TRAINING AND SIMULATION
I/ITSEC NEWS: Army Aiming To Synchronize STE Capabilities
ORLANDO, Florida — The Army is looking to industry for ideas to further synchronize and integrate a variety of programs into its Synthetic Training Environment, a service official said Dec. 1.
The goal of the Synthetic Training Environment, or STE, is to “provide a cognitive, collective, multi-echelon training and mission rehearsal capability” across multiple training domains by converging “virtual, constructive and gaming training environments” into a single environment, according to the Army Program Executive Office for Simulation, Training and Instrumentation website.
As individual programs within the STE have been awarded and are under development, the challenge now is to integrate those programs together to form one environment, said PEO STRI’s synthetic environment program manager Col. Nickolas Kioutas during a panel discussion at the National Training and Simulation Association's annual Interservice/Industry Training, Simulation and Education Conference in Orlando. NTSA is an affiliate of the National Defense Industrial Association.
As the office looks to synchronize these modernization efforts, PEO STRI sent out a request for information last month that asked industry “to provide a better understanding of … capabilities, potential sources, and best practices relevant to the implementation of an Enterprise Architecture (EA) enabling STRI Training, Test, & Threat Transformation (ST4) for Modernization Programs.”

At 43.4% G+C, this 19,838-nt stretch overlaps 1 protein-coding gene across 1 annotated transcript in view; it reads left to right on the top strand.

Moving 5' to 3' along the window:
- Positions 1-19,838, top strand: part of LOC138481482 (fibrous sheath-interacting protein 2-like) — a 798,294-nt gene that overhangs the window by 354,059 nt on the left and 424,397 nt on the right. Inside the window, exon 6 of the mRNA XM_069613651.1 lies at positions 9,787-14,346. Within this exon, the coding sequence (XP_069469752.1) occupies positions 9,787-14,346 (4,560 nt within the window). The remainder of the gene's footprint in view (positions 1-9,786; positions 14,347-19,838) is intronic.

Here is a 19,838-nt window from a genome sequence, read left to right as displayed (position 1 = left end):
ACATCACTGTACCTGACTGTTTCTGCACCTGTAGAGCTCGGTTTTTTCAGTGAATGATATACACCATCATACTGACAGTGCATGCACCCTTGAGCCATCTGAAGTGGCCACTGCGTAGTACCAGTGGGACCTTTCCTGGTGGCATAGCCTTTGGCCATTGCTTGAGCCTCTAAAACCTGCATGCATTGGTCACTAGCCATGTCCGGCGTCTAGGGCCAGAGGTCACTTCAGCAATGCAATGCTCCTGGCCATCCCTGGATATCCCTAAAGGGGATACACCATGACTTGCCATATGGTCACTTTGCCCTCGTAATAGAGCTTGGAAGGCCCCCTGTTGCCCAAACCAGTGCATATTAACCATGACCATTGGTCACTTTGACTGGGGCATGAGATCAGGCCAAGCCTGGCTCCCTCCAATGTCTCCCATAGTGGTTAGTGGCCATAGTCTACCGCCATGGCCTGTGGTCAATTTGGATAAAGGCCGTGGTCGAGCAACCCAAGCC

“We've got to have some kind of synchronizing strategy or approach,” Kioutas said. “I don't want to … shape industry’s ideas on what I want. I want original ideas, original thoughts … I want to understand what are the feasible ways to be innovative and smart.”
Responses to the request for information are due Jan. 17, Kioutas said.
“As we get past the [other transaction agreements] — we've kind of proven out some of our prototype — now we've got to look at, well, how do we continue to develop capability, how do we continue to produce capability? How do we integrate and synchronize those, how do we make the STE holistic?” Kioutas said.
For example, the STE will need to leverage capabilities from the Army’s Program Executive Office for Aviation to integrate vehicle flight profiles, Kioutas said.
“When we look at new capabilities coming out — like Future Vertical Lift programs — well, how are they going to do … training?” he said. "They want to do … some cockpit training, but they can't do it all in the cockpit. So, that's got to flow over to the Synthetic Training Environment to synergize it.”
Acquiring capabilities for the STE should not create a “dividing line” between program managers but rather encourage collaboration “so that it's seamless between program lines and project lines,” he said.
“STE is cross-program of record, cross-PM, and even cross-PEO,” he added.